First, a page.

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North Korea Captured A US Spy Ship 50 Years Ago, And They Still Have It

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Ryan Pickrell China/Asia Pacific Reporter

The only active-duty U.S. Navy vessel held captive by a foreign government is in North Korea, where it has sat for half a century.

Tensions with North Korea skyrocketed 50 years ago when the belligerent nation attacked and seized an American spy ship, taking the crew hostage for the better part of a year.

North Korean patrol boats intercepted the USS Pueblo Jan. 23, 1968, a U.S. Navy intelligence ship operating in nearby waters. North Korea fired on the American vessel when it attempted to escape, killing a member of the crew. The USS Pueblo ultimately surrendered, and the surviving 82 crew members were taken prisoner.

The United States' navy spy ship USS Pueblo sits on Daedong river in Pyongyang August 16, 2003. The spy ship was seized by the North Korean navy with 83 crew in international waters in 1968. The 82 survivors were freed after nearly a year of tense negotiations Civic representatives of North and South Korea held a four-day joint festival in Pyongyang to celebrate the 58th anniversary of the National Liberation Day from Japan's colonial rule (1919-1945) as the Korean Peninsula's security has been an international concern since North Korea disclosed its nuclear weapons program. REUTERS/Lee Jae-Won

The United States’ navy spy ship USS Pueblo sits on Daedong river in Pyongyang August 16, 2003. REUTERS/Lee Jae-Won

Before the North Koreans boarded the ship, the crew attempted to destroy the sensitive information and equipment onboard, but they were unable to dump everything. “The North Koreans got a lot of documents,” Don Peppard, an administrative assistant on the USS Pueblo and president of the ship’s veterans association, revealed to Fox News. The capture of the American spy ship is considered to be one of America’s worst intelligence debacles.

North Korea brutally interrogated and tortured the crew, especially Cmdr. Lloyd Bucher, for 11 months before they were released following negotiations between the U.S. and North Korea and a decidedly-insincere apology from the Americans. While the crew was returned home, the USS Pueblo stayed behind in North Korea.

The U.S. considered a variety of contingency plans — including the use of nuclear force against the North, but the Johnson administration decided to pursue a course of action that would not lead to war.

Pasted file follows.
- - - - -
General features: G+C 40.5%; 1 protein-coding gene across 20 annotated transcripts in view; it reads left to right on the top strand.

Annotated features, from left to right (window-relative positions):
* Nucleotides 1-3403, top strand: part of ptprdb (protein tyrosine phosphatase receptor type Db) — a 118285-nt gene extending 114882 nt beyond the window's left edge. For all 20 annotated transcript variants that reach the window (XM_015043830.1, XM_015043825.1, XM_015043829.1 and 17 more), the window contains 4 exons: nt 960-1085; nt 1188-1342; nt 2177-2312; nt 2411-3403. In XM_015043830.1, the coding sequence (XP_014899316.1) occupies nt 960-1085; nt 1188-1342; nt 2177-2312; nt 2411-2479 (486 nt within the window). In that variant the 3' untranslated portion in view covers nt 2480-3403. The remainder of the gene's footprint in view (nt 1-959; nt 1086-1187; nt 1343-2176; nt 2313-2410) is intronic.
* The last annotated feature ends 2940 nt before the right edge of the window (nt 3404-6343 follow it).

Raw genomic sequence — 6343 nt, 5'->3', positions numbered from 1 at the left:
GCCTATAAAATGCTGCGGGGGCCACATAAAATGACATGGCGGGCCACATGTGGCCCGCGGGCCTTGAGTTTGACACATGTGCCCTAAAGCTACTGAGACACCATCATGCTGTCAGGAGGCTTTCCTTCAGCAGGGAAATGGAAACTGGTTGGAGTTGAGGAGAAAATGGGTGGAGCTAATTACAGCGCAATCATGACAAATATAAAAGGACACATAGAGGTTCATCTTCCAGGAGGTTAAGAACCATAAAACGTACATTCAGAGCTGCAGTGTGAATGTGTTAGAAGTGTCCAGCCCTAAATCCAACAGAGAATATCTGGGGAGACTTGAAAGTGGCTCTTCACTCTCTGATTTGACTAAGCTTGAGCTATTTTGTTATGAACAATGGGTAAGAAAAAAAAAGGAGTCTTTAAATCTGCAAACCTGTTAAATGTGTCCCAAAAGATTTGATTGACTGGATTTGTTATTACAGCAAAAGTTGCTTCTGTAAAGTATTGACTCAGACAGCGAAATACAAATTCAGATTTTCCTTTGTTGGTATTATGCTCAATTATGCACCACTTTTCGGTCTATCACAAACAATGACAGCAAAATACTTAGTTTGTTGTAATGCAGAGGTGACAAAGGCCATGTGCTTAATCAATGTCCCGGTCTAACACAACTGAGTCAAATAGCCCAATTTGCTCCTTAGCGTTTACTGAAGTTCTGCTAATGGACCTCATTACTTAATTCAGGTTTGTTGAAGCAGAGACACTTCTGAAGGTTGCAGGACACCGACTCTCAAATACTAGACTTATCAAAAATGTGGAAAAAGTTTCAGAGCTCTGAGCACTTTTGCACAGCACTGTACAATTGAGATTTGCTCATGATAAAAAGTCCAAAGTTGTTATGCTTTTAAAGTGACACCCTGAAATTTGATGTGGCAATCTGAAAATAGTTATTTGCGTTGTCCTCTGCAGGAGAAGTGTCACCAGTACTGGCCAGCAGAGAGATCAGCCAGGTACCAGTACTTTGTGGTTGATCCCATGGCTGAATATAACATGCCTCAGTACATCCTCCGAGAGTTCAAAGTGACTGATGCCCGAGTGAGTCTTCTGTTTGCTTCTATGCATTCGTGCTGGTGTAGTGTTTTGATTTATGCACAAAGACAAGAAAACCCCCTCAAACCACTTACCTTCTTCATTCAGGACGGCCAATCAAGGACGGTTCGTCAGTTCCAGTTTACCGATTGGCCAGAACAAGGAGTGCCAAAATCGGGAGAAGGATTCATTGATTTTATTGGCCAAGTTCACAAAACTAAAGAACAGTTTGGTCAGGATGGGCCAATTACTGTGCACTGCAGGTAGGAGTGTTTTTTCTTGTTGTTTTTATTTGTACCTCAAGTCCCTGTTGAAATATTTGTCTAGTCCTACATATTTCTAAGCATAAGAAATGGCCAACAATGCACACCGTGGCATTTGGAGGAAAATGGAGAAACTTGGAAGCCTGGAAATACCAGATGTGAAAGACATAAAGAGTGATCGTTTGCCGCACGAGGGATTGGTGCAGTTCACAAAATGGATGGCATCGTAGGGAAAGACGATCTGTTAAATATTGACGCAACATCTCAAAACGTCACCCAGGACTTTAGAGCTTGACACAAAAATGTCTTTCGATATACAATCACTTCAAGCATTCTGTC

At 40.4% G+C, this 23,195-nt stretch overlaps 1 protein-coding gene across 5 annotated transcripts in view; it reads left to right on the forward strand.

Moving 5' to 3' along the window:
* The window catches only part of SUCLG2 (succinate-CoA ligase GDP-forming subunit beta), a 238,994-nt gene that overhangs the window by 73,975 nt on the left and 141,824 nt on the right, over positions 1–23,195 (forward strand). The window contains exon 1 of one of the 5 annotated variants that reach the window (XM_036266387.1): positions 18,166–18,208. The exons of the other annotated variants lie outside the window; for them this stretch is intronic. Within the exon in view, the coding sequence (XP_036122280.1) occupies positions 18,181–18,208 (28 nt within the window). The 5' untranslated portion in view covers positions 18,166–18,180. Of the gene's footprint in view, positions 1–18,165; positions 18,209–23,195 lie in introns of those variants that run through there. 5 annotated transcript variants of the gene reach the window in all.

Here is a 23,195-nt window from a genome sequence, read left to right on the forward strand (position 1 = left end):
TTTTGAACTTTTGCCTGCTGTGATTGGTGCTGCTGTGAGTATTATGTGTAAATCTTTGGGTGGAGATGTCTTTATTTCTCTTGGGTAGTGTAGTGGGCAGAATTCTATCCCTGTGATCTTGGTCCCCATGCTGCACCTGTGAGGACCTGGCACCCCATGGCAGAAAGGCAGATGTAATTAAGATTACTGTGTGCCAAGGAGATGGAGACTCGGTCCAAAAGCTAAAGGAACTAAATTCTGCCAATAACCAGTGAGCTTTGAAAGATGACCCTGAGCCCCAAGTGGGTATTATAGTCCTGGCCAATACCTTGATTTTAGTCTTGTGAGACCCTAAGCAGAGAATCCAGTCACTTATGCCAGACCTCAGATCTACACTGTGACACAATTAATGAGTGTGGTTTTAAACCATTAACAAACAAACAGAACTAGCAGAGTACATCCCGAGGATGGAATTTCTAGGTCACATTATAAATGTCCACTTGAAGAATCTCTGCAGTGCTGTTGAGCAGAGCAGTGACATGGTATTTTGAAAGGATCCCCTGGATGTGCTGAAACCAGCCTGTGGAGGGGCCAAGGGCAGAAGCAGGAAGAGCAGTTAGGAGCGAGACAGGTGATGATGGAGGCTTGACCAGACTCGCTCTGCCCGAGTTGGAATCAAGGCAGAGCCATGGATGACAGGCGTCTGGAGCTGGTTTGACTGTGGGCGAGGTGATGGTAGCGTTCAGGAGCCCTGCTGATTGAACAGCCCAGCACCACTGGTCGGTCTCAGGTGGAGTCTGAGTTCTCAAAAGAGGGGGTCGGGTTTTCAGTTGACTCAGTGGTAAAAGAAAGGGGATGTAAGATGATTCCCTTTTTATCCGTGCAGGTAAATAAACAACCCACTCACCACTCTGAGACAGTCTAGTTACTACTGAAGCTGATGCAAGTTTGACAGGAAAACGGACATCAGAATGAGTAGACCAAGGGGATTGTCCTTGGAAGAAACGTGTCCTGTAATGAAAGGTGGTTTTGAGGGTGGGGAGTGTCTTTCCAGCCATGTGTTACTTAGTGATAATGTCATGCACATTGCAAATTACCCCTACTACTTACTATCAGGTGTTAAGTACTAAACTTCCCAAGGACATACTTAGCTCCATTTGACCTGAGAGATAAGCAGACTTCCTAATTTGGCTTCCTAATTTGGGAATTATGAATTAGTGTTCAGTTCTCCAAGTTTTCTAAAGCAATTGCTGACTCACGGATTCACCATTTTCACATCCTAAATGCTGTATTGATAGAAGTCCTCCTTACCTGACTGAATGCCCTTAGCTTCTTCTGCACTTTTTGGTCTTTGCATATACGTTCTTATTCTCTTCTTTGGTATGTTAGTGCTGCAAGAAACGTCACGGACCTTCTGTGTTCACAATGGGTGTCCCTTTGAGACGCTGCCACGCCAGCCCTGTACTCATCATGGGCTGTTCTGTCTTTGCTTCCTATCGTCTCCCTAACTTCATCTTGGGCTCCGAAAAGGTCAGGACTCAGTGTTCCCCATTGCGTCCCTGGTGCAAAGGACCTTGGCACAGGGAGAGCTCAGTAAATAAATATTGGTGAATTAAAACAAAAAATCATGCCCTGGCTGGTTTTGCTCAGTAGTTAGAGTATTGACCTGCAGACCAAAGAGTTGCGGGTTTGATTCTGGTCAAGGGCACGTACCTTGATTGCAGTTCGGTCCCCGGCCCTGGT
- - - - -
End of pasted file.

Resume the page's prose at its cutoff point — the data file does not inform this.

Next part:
Several years ago, the North turned the USS Pueblo into an exhibit at the Pyongyang Victorious War Museum, a popular tourist attraction for the North Koreans and a reminder of the time they got the best of the U.S. Navy. It sits on a local river, as attempts by the U.S. to have the ship repatriated have been unsuccessful.

North Korean four-star general Park In-ho (64), who participated in a battle to seize the United States' navy spy ship USS Pueblo in 1968, briefs visitors in front of the spy ship on a river in Pyongyang May 3, 2004. The spy ship was seized by the North Korean navy with 83 crew in 1968. The 82 survivors were freed after nearly a year of tense negotiations. About 300 South Korean workers completed on Monday a four-day trip to Pyongyang for an inter-Korean May Day celebration. REUTERS/Lee Jae-Won

North Korean four-star general Park In-ho (64), who participated in a battle to seize the United States’ navy spy ship USS Pueblo in 1968, briefs visitors in front of the spy ship on a river in Pyongyang May 3, 2004. REUTERS/Lee Jae-Won

The infamous Pueblo incident was preceded by a separate incident a few days earlier when North Korean commandos attempted to assassinate the South Korean president in a raid on the Blue House, and followed by an incident the following year in which North Korea shot down a U.S. aircraft, killing more than 30 American military personnel.

Half a century later, North Korea remains a major threat to U.S. national security, as it is developing increasingly-powerful nuclear bombs and ballistic missiles.

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